Aroostook EMS certification training sees a surge in applications

2 years ago

PRESQUE ISLE, Maine — A $220,000 grant will enable the Presque Isle Fire Department to train 30 people in Aroostook County as emergency medical technicians.

The department will work with Northern Maine Community College to screen and train applicants in Fort Kent, Presque Isle and Houlton.

Fire officials hoped to provide free EMT certification to 30 people. But within 48 hours, around 37 people had applied and 21 wanted to know more. Municipalities across Maine have suffered from shortages of emergency medical personnel, worsened by the pandemic. The U.S. Department of Health and Human Services grant will help fill crucial emergency personnel needs in The County. 

“The goal of this grant is to try to ease some of the EMS clinician burdens that we have in Aroostook County, so all of our ambulances services all across The County are struggling with staffing,” Fire Chief Darrell White said.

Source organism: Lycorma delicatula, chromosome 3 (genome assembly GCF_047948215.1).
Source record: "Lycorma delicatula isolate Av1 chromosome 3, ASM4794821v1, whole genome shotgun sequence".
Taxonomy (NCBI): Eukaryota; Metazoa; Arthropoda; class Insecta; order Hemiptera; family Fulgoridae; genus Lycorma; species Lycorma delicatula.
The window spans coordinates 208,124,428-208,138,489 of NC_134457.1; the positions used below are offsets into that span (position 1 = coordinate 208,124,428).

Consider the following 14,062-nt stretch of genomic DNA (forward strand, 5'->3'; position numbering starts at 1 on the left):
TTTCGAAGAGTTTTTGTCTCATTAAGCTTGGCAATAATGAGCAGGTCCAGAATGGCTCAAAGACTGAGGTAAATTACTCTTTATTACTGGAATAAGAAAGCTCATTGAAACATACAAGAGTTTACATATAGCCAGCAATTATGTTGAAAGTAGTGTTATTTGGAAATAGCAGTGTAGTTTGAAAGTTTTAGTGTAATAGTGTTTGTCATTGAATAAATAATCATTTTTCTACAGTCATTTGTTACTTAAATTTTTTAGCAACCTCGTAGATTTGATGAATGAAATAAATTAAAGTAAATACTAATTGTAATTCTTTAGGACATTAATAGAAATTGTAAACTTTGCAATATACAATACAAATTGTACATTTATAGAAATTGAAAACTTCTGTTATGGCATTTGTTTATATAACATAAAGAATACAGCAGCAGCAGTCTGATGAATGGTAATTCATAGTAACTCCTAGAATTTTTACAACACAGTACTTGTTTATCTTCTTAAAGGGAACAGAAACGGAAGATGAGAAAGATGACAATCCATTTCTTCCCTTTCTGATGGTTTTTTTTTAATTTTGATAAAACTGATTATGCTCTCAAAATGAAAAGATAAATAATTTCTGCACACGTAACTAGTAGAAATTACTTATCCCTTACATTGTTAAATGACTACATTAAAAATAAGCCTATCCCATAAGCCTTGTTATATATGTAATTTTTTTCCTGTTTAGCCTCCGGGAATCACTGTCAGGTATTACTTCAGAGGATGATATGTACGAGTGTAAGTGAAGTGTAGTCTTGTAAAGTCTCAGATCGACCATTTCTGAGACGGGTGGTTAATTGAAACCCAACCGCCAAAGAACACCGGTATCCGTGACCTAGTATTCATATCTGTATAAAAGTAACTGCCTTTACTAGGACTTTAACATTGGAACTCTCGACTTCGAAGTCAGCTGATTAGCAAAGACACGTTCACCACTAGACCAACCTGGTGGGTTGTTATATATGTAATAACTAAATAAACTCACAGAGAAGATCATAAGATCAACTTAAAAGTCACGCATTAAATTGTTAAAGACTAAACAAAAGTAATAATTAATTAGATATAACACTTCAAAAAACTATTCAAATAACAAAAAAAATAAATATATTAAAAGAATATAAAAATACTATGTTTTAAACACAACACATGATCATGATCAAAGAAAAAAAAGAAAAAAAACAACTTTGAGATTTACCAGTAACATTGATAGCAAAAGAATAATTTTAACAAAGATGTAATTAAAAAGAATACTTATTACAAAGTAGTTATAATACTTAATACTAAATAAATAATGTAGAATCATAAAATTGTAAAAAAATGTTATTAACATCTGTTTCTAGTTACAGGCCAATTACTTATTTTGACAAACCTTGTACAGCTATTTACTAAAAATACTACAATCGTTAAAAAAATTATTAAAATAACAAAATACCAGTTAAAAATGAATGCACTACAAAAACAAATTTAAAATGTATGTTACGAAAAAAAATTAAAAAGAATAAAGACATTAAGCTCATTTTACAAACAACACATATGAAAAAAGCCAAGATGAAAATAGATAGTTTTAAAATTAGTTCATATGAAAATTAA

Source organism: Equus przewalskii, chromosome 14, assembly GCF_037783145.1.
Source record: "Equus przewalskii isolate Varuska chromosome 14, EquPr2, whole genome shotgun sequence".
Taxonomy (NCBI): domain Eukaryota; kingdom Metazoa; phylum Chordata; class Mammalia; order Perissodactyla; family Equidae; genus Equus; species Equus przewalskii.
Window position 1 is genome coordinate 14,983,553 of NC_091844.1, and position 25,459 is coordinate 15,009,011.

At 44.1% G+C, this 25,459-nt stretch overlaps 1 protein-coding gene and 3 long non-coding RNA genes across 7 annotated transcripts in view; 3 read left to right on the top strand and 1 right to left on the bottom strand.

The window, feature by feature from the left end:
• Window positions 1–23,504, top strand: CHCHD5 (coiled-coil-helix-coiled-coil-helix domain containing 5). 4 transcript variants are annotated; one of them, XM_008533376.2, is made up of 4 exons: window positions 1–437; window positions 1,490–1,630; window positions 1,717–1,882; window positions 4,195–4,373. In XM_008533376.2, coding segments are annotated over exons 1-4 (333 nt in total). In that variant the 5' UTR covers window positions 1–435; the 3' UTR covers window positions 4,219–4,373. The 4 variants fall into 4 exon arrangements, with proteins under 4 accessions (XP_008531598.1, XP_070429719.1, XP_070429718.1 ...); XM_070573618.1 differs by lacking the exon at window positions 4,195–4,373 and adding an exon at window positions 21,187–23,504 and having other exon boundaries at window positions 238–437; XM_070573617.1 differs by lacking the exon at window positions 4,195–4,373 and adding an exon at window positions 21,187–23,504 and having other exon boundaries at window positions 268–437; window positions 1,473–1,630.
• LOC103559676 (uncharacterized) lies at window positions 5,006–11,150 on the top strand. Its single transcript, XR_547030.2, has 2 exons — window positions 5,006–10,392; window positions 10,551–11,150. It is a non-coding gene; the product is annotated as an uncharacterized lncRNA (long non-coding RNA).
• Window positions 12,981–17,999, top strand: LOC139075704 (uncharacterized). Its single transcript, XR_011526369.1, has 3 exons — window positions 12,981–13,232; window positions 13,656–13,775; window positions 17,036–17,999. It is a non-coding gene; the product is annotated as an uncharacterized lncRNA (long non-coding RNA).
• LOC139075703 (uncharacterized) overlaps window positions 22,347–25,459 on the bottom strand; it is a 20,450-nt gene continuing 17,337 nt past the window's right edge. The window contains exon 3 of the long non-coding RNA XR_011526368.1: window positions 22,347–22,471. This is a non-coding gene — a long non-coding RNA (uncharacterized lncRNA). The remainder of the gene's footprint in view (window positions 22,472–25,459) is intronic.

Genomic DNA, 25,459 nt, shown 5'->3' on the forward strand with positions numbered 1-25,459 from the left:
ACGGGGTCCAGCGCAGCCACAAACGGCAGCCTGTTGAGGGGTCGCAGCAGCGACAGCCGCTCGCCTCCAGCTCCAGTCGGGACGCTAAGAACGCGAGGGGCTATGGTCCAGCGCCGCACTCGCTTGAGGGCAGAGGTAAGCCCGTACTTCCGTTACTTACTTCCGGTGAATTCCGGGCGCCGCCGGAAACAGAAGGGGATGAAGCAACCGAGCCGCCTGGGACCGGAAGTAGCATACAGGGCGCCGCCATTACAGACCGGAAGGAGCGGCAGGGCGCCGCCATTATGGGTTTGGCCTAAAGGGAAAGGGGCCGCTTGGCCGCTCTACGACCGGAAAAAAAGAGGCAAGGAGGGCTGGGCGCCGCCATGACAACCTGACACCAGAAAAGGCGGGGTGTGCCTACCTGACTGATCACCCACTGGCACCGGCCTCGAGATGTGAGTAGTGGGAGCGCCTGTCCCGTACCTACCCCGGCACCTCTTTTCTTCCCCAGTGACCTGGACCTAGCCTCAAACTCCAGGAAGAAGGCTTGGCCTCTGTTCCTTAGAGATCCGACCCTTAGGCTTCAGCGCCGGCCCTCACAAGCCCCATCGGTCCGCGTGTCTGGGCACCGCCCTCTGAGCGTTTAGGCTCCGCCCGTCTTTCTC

About 10 people will train at either the hospitals or fire stations nearest to them. Teachers will be Matt Beil, NMCC’s emergency medical services instructor, in Fort Kent, career firefighter and paramedic Danny Gahagan in Presque Isle, and career firefighter and paramedic Chase Labbe in Houlton.

Another goal is to have the training sessions prerecorded and available on the NMCC website in case any participants miss a class, White said.

The EMT certification course will be held two nights a week and one Saturday a month from January through May, said Nate Allen, EMT training project director and Presque Isle’s deputy fire chief. The classes will average three hours per class but will run over three hours depending on the class subject.

“They’ll be learning from first aid all the way up into applying oxygen and some medications,” Allen said. “They will be certified nationally and by the state.”

There are two parts to the grant: One will provide for the EMT training, and the second part will help 10 of the students become paramedics or advanced life support technicians.

“When we first started [the EMT certification] we really thought 30 might been pushing it. We were worried we couldn’t fill the 30 slots, but in hindsight — 20/20 — we would have put in a lot more numbers than what we did,” White said.

Andrew Gagnon, chairperson of NMCC’s Emergency Medical Services Department, will work with the fire department’s Allen to contact applicants for interviews.

Anyone 16 or older can apply for the EMT certification program. For more information, visit